Back when I taught a class on contemporary art a question often arose: Why don’t they put up meaningful statues that people understand instead of those obscure abstract sculptures?
Then I’d ask: How many of you know that sculpture in the park in front of the Portland Art Museum—the guy on the horse?
Most hands would rise.
Then I’d ask: Who is it?
I’d say that over the years less than 5% of my students could answer.
So much for “meaningful.”
But I was intrigued by the work, and I wrote a piece about it for Encore magazine (before I began teaching), a magazine that was published for the Portland Opera and the Oregon Symphony. It turns out that the sculptor, Alexander Phimister Proctor, was a pretty interesting fellow, and the unveiling of the work in 1922 was a really big deal.
On July 16, 2000 The Oregonian published a reprint of page one from Armistice Day 1922 with the statue dedication noted in the right hand column.
Proctor’s autobiography is very entertaining and there are a couple copies at Powell’s (and lots at abebooks.com).
You can see other works by Proctor at the Portland Art Museum:
Indian on Horseback , 1898, bronze, Gift of Mrs. A.L. Mills, Mrs. T.H. Bartlett, Henrietta E. Failing, Mary Forbush Failing, Mrs. H.C. Cabell, Charles Francis Adams, John C. Ainsworth, William D. Cartwright, and T.B. Wilcox, © artist or other rights holder, 11.2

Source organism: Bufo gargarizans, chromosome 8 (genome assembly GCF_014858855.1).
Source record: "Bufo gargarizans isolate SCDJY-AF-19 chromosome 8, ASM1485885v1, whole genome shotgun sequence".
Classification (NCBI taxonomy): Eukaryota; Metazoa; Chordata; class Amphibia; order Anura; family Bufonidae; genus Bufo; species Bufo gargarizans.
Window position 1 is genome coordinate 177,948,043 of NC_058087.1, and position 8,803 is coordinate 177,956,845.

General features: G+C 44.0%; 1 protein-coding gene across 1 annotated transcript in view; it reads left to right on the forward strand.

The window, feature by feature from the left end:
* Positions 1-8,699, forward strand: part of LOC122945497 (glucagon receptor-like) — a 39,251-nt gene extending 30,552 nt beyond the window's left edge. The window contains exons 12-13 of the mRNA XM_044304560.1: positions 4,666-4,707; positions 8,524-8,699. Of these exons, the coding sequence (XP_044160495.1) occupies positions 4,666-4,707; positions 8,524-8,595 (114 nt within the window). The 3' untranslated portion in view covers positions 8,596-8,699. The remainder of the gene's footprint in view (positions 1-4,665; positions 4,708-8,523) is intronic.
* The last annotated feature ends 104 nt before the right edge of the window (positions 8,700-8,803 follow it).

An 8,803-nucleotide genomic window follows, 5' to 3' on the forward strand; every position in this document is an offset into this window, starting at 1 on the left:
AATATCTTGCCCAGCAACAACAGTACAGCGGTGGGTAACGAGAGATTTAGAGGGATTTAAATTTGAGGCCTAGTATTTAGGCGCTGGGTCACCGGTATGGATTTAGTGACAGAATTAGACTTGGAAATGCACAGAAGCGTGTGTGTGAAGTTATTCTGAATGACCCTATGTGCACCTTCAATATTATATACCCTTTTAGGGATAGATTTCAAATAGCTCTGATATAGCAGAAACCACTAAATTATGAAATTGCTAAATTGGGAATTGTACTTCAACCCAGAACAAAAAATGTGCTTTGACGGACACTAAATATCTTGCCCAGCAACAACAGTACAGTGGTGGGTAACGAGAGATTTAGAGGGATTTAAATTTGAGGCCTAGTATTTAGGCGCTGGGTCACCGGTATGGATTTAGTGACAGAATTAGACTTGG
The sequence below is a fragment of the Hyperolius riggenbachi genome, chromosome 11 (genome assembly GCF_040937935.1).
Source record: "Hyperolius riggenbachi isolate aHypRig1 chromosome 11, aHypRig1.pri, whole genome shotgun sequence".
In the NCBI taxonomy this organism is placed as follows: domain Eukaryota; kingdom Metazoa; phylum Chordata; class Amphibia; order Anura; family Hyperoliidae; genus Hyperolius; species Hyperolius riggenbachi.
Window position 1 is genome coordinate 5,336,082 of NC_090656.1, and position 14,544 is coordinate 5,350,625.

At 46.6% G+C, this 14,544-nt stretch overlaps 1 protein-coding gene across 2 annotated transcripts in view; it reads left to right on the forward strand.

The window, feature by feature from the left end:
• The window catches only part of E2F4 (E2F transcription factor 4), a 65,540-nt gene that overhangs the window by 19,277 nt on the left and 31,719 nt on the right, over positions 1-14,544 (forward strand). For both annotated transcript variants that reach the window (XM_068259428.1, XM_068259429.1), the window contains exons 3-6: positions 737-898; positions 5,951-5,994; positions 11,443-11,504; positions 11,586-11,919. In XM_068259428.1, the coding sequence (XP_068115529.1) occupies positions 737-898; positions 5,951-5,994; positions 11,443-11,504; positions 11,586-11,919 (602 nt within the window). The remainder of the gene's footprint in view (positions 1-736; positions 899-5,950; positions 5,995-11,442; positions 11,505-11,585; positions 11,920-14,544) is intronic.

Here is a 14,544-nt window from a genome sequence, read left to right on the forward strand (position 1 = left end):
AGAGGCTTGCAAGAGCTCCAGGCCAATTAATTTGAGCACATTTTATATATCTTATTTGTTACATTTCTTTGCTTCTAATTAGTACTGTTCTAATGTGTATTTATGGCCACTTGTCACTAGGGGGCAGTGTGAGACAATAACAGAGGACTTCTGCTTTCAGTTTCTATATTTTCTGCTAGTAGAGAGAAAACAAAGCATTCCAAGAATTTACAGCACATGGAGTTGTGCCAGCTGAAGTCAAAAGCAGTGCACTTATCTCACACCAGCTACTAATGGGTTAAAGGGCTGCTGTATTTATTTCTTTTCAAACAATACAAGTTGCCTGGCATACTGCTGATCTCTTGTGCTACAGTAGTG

Lions , 1911, bronze, Bequest of Winslow B. Ayer, © artist or other rights holder, 35.182
Or if you are at the University of Oregon you can see:
The Pioneer, which predates The Rough Rider. From the U of O web site: This sculpture, located across from Johnson Hall, was dedicated with great ceremony in May 1919. The sculptor, Alexander Phimister Proctor (1862-1950), used a trapper from near Burns, Oregon, as his model. The 1918 bronze statue, mounted on a base of McKenzie River basalt, was a gift of Joseph N. Teal, Portland attorney.
The Pioneer Mother, 1930—according to the U of O web site, but from Sculptor in Buckskin…
And, there are works by Proctor in this new exhibition at the Metropolitan Museum of Art in New York:
From the Met’s web site:
Buckaroo, 1914 (cast 1915 or after). Denver Art Museum, Funds from William Sr. and Dorothy Harmsen Collection by exchange (2005.12)
Stalking Panther, 1891–93 (cast ca. 1905–13). Corcoran Gallery of Art, Washington, D.C., Bequest of James Parmelee (41.79)
And, if you are in New York and see the William Tecumseh Sherman monument in Central Park note that the whole is by Augustus St. Gaudens, but Proctor did the horse:
Thanks Paul for this entry. I researched this sculpture about a year ago as part of a proposal I made for the conservation of this artwork. I worked this artwork about 13 years ago and when I got married I was nerdy enough to have a wedding photo taken in front of this Teddy. It is funny that students would ask for more meaningful artwork- when I have worked on the sculpture on the park park blocks a common question I got from teens is, “Why do we have to have sculptures of dead white guys; lets get some real artwork!”